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Knowing the stages and symptoms of Parkinsons’s disease in older adults may help you to make plans for your older family member’s future. Parkinson’s disease can be particularly difficult for family caregivers and older adults because it varies from one person to the next, making it unpredictable.

This can make it hard to plan for future care or know what to do for symptoms from one day to the next. Although everyone’s experience is different, experts have identified general stages of the disease.

Stages and Symptoms of Parkinson’s Disease in Older Adults

How many stages are there? To add to the confusion of how Parkinson’s disease progresses, how many stages there are depends on which expert you ask. For example, according to WebMD, there are three stages: mild, moderate, and advanced. The Parkinson’s Foundation uses a five-stage model. Your older family member’s doctor may use a different number of stages still.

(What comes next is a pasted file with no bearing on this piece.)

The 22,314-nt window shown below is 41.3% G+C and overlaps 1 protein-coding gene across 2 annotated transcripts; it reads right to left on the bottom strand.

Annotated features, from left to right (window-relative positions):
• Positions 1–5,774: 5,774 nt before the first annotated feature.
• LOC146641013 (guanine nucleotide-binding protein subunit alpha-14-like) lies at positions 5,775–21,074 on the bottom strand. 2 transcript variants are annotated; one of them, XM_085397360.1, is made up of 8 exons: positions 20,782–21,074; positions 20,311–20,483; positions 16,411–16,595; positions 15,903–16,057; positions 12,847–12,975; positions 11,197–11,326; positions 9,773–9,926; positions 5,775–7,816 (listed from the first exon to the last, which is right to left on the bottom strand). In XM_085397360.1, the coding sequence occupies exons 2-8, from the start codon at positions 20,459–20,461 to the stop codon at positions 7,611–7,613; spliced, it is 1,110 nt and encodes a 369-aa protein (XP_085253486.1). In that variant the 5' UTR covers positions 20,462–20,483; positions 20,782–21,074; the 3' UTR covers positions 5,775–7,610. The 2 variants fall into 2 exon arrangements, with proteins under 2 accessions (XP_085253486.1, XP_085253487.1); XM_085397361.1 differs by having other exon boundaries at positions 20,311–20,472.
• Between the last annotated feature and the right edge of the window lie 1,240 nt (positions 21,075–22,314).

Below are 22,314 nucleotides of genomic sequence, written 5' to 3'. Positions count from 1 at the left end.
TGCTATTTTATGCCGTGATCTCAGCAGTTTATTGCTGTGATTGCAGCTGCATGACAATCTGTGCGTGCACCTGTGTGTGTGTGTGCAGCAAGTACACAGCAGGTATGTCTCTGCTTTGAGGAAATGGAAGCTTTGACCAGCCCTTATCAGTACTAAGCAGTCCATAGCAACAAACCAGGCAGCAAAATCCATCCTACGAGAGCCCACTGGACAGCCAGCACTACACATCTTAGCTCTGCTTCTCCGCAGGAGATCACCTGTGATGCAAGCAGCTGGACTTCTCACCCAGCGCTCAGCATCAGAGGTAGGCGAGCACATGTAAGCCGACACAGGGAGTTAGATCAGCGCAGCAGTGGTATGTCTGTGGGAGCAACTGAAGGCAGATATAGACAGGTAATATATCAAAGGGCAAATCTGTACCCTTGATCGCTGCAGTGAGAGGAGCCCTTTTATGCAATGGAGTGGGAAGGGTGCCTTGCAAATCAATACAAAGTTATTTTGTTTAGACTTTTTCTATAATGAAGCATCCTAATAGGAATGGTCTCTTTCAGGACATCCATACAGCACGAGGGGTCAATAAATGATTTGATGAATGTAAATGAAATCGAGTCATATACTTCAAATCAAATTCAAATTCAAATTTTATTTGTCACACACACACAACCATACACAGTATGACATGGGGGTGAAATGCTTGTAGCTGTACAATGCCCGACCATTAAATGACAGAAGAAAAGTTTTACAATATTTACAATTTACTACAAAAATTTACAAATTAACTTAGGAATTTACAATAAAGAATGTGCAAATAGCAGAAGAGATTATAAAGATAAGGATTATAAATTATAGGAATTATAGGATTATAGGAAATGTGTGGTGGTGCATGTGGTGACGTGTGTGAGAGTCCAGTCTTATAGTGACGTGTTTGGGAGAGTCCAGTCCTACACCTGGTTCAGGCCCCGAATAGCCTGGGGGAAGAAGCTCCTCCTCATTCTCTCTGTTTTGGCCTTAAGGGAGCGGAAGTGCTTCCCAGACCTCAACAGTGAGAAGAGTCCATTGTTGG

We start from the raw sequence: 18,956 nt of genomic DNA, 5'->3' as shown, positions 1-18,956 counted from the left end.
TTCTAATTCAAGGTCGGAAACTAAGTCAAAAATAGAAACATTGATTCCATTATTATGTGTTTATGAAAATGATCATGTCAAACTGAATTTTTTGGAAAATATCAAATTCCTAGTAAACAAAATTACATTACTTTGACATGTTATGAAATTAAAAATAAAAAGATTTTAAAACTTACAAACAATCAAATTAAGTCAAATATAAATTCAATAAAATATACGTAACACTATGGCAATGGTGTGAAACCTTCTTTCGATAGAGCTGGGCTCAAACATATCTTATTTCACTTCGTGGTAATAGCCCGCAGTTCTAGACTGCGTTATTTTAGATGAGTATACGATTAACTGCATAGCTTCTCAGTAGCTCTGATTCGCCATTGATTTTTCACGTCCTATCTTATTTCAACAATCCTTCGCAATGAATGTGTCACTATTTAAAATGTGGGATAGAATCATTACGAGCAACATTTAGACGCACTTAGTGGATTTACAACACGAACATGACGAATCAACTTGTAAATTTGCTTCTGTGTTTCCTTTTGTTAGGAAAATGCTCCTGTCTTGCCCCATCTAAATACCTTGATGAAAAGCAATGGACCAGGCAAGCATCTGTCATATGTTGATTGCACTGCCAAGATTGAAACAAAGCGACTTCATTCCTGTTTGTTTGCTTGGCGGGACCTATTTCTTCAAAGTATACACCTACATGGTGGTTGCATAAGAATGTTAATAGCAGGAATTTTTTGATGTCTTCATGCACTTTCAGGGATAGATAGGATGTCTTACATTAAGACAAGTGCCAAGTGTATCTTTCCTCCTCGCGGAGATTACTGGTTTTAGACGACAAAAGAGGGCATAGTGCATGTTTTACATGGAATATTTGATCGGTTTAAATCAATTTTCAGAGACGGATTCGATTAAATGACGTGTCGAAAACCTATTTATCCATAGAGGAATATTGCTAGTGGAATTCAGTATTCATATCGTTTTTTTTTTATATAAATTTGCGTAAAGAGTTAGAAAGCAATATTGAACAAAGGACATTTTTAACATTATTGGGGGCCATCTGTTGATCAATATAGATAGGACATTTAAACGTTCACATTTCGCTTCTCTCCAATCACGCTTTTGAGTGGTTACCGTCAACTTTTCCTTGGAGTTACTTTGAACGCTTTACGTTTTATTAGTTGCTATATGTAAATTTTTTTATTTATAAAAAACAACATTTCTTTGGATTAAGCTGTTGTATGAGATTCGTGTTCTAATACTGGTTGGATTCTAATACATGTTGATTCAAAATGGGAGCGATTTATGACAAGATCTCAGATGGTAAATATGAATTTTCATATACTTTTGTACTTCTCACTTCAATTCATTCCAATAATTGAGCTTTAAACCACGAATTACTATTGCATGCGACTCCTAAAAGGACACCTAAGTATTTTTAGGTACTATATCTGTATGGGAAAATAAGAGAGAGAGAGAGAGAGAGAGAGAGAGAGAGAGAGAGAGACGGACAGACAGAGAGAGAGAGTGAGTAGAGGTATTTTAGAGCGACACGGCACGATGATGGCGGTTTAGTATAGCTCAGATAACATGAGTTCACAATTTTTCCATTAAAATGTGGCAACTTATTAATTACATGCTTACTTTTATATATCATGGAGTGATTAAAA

For the purpose of this article, we will describe the five stages followed by the Parkinson’s Foundation. The five stages of Parkinson’s disease as defined by the Parkinson’s Foundation are:

Stage One -The Subtle Onset

The symptoms during this stage are quite mild. They may be noticeable, but they don’t usually interfere with the older adult’s ability to do their normal daily activities. Symptoms usually occur on just one side of the body. You may notice the senior’s posture or way they walk has changed. There could also be a difference in their facial expressions.

In the initial stage of Parkinson’s disease, symptoms are generally mild and might only affect one side of the body. This stage can be easily overlooked because the signs—like slight tremors or a little stiffness—are often attributed to normal aging or stress. Many people lead their everyday lives without realizing they’ve begun their journey with Parkinson’s (Temple Health).

Stage Two – The Unmistakable Changes